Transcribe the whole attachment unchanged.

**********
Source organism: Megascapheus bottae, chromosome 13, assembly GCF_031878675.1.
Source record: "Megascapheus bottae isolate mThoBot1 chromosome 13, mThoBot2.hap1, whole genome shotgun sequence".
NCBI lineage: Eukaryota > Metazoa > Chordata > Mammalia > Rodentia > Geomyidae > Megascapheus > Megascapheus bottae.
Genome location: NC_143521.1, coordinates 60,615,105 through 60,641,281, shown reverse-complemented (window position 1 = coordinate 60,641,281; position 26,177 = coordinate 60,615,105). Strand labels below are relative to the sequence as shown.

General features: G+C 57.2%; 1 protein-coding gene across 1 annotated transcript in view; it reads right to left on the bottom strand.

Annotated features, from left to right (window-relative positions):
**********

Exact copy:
Source organism: Megascapheus bottae, chromosome 13, assembly GCF_031878675.1.
Source record: "Megascapheus bottae isolate mThoBot1 chromosome 13, mThoBot2.hap1, whole genome shotgun sequence".
NCBI lineage: Eukaryota > Metazoa > Chordata > Mammalia > Rodentia > Geomyidae > Megascapheus > Megascapheus bottae.
Genome location: NC_143521.1, coordinates 60,615,105 through 60,641,281, shown reverse-complemented (window position 1 = coordinate 60,641,281; position 26,177 = coordinate 60,615,105). Strand labels below are relative to the sequence as shown.

General features: G+C 57.2%; 1 protein-coding gene across 1 annotated transcript in view; it reads right to left on the bottom strand.

Annotated features, from left to right (window-relative positions):